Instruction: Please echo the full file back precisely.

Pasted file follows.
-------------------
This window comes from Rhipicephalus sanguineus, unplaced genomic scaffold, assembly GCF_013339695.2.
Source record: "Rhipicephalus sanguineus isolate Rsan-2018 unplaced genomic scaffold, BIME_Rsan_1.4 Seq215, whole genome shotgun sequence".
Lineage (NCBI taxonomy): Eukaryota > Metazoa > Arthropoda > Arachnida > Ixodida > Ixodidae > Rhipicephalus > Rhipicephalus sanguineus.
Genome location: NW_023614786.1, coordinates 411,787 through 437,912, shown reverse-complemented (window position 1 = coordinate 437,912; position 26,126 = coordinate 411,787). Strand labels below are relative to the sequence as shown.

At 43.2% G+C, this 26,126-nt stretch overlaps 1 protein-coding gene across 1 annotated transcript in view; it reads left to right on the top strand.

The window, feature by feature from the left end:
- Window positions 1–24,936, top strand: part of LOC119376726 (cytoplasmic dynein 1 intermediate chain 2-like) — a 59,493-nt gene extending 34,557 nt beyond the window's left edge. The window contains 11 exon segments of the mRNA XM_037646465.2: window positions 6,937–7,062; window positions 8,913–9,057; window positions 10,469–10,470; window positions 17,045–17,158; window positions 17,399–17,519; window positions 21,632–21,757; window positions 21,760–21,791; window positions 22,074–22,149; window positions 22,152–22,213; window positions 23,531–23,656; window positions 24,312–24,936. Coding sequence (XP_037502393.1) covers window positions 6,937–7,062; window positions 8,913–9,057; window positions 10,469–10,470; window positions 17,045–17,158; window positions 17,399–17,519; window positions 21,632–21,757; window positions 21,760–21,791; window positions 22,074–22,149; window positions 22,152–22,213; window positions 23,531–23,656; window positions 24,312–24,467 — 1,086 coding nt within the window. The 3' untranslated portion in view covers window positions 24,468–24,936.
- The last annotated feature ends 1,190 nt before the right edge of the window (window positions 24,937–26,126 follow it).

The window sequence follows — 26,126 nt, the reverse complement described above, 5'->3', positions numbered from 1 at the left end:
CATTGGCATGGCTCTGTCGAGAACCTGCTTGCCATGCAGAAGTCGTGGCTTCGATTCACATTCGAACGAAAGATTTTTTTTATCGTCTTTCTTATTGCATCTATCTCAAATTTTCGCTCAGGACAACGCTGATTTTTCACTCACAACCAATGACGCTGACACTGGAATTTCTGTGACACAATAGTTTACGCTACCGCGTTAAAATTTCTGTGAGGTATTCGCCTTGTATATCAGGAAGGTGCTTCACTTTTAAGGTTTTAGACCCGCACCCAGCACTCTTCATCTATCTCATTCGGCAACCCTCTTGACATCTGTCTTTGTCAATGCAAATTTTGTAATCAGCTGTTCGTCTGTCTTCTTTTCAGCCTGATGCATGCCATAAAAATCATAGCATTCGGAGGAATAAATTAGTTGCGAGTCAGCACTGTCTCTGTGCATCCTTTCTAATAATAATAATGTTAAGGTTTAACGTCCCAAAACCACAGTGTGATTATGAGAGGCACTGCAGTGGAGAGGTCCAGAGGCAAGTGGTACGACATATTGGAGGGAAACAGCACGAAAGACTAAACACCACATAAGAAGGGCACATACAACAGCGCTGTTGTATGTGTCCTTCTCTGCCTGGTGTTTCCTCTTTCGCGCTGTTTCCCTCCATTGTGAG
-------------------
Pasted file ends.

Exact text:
This window comes from Rhipicephalus sanguineus, unplaced genomic scaffold, assembly GCF_013339695.2.
Source record: "Rhipicephalus sanguineus isolate Rsan-2018 unplaced genomic scaffold, BIME_Rsan_1.4 Seq215, whole genome shotgun sequence".
Lineage (NCBI taxonomy): Eukaryota > Metazoa > Arthropoda > Arachnida > Ixodida > Ixodidae > Rhipicephalus > Rhipicephalus sanguineus.
Genome location: NW_023614786.1, coordinates 411,787 through 437,912, shown reverse-complemented (window position 1 = coordinate 437,912; position 26,126 = coordinate 411,787). Strand labels below are relative to the sequence as shown.

At 43.2% G+C, this 26,126-nt stretch overlaps 1 protein-coding gene across 1 annotated transcript in view; it reads left to right on the top strand.

The window, feature by feature from the left end:
- Window positions 1–24,936, top strand: part of LOC119376726 (cytoplasmic dynein 1 intermediate chain 2-like) — a 59,493-nt gene extending 34,557 nt beyond the window's left edge. The window contains 11 exon segments of the mRNA XM_037646465.2: window positions 6,937–7,062; window positions 8,913–9,057; window positions 10,469–10,470; window positions 17,045–17,158; window positions 17,399–17,519; window positions 21,632–21,757; window positions 21,760–21,791; window positions 22,074–22,149; window positions 22,152–22,213; window positions 23,531–23,656; window positions 24,312–24,936. Coding sequence (XP_037502393.1) covers window positions 6,937–7,062; window positions 8,913–9,057; window positions 10,469–10,470; window positions 17,045–17,158; window positions 17,399–17,519; window positions 21,632–21,757; window positions 21,760–21,791; window positions 22,074–22,149; window positions 22,152–22,213; window positions 23,531–23,656; window positions 24,312–24,467 — 1,086 coding nt within the window. The 3' untranslated portion in view covers window positions 24,468–24,936.
- The last annotated feature ends 1,190 nt before the right edge of the window (window positions 24,937–26,126 follow it).

The window sequence follows — 26,126 nt, the reverse complement described above, 5'->3', positions numbered from 1 at the left end:
CATTGGCATGGCTCTGTCGAGAACCTGCTTGCCATGCAGAAGTCGTGGCTTCGATTCACATTCGAACGAAAGATTTTTTTTATCGTCTTTCTTATTGCATCTATCTCAAATTTTCGCTCAGGACAACGCTGATTTTTCACTCACAACCAATGACGCTGACACTGGAATTTCTGTGACACAATAGTTTACGCTACCGCGTTAAAATTTCTGTGAGGTATTCGCCTTGTATATCAGGAAGGTGCTTCACTTTTAAGGTTTTAGACCCGCACCCAGCACTCTTCATCTATCTCATTCGGCAACCCTCTTGACATCTGTCTTTGTCAATGCAAATTTTGTAATCAGCTGTTCGTCTGTCTTCTTTTCAGCCTGATGCATGCCATAAAAATCATAGCATTCGGAGGAATAAATTAGTTGCGAGTCAGCACTGTCTCTGTGCATCCTTTCTAATAATAATAATGTTAAGGTTTAACGTCCCAAAACCACAGTGTGATTATGAGAGGCACTGCAGTGGAGAGGTCCAGAGGCAAGTGGTACGACATATTGGAGGGAAACAGCACGAAAGACTAAACACCACATAAGAAGGGCACATACAACAGCGCTGTTGTATGTGTCCTTCTCTGCCTGGTGTTTCCTCTTTCGCGCTGTTTCCCTCCATTGTGAG